# Are hydronium ions contributed to a solution by an acid or a base?

Aug 1, 2017

Brønsted-Lowry and Arrhenius *acids* introduce ${\text{H}}^{+}$ in solution.

#### Explanation:

In the Arrhenius acid definition, the acid introduces ${\text{H}}^{+}$ (i.e. ${\text{H"_3"O}}^{+}$) into the solution, because the polarity of the water molecule solvated the hydrogen from the molecule.

Here, $\text{HCl}$ acts as the Arrhenius acid (as well as the Brønsted-Lowry acid, as discussed below:)

In the Brønsted-Lowry acid definition, the acid donates an ${\text{H}}^{+}$ (a proton) to a base to form the acid's conjugate base (the base becomes its conjugate acid):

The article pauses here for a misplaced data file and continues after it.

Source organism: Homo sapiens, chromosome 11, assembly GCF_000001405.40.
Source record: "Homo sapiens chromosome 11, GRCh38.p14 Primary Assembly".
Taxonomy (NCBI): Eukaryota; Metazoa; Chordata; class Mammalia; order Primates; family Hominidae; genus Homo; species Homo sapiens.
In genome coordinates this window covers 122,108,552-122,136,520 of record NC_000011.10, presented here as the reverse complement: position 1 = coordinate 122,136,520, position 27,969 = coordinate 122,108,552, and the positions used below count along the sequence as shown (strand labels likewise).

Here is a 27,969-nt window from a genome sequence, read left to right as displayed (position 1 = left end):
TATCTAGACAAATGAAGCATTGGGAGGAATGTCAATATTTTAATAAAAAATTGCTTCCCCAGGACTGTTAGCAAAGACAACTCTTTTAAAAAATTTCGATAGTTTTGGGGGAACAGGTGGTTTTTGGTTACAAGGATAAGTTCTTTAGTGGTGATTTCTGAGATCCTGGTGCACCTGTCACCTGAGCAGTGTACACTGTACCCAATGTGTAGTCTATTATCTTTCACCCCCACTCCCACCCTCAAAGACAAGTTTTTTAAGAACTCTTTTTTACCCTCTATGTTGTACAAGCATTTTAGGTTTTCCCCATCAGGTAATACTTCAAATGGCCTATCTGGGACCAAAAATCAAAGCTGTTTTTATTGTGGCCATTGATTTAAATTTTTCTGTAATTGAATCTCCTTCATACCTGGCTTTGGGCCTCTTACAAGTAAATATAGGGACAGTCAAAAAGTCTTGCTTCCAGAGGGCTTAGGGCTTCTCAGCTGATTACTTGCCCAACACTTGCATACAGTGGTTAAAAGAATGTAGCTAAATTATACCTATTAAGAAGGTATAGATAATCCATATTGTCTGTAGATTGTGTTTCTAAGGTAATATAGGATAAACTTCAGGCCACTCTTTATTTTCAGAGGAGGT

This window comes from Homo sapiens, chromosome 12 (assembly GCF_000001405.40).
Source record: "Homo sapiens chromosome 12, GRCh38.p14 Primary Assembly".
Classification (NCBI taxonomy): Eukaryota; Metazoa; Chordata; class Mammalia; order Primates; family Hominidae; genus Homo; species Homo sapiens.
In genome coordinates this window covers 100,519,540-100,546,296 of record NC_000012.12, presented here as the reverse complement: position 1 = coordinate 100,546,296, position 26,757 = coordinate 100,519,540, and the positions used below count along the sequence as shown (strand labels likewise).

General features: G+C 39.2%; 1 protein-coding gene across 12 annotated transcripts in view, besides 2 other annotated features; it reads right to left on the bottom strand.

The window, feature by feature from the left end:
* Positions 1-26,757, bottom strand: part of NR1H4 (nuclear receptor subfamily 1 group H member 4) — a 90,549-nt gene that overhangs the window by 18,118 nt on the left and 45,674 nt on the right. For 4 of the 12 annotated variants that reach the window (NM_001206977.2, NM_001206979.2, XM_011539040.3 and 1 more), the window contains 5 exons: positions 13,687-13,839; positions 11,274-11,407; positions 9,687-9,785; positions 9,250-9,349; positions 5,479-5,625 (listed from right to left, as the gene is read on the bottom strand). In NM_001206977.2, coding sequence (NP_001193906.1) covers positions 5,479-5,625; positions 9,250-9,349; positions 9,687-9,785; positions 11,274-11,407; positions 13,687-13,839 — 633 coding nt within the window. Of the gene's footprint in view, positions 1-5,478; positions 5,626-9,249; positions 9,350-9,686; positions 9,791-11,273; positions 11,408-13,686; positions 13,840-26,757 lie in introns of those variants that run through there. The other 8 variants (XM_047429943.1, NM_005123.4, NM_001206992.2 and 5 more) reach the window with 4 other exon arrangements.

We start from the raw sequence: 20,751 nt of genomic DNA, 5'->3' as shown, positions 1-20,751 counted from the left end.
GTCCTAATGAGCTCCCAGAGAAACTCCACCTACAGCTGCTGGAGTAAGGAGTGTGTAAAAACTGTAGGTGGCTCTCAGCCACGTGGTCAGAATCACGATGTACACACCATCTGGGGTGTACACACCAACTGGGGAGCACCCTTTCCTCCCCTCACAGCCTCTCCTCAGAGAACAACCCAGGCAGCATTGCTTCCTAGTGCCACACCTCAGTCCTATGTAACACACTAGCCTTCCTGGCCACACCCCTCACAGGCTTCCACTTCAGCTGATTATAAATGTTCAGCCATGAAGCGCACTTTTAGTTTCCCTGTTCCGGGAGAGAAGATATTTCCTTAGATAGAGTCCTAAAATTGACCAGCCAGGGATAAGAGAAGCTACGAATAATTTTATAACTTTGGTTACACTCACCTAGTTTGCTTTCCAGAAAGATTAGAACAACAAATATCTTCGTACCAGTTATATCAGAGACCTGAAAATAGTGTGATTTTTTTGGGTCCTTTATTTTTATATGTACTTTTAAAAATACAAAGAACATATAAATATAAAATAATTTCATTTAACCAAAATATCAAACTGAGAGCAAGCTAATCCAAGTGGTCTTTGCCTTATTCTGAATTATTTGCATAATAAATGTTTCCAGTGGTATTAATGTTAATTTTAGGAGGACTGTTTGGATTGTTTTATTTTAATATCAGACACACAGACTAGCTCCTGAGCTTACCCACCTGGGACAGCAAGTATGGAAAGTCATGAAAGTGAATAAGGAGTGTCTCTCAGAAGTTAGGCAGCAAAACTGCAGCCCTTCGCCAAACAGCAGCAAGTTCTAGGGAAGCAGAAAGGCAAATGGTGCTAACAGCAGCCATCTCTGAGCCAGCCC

In this image, $\text{H"_2"O}$ acts as the Brønsted-Lowry acid, and ${\text{NH}}_{3}$ acts as the Brønsted Lowry base.

Acids in the Arrhenius and Brønsted-Lowry definitions are quite similar; essentially, both definitions require for the acid to dissociate into ${\text{H}}^{+}$, only the Brønsted-Lowry definition requires that it be donated to a base in solution.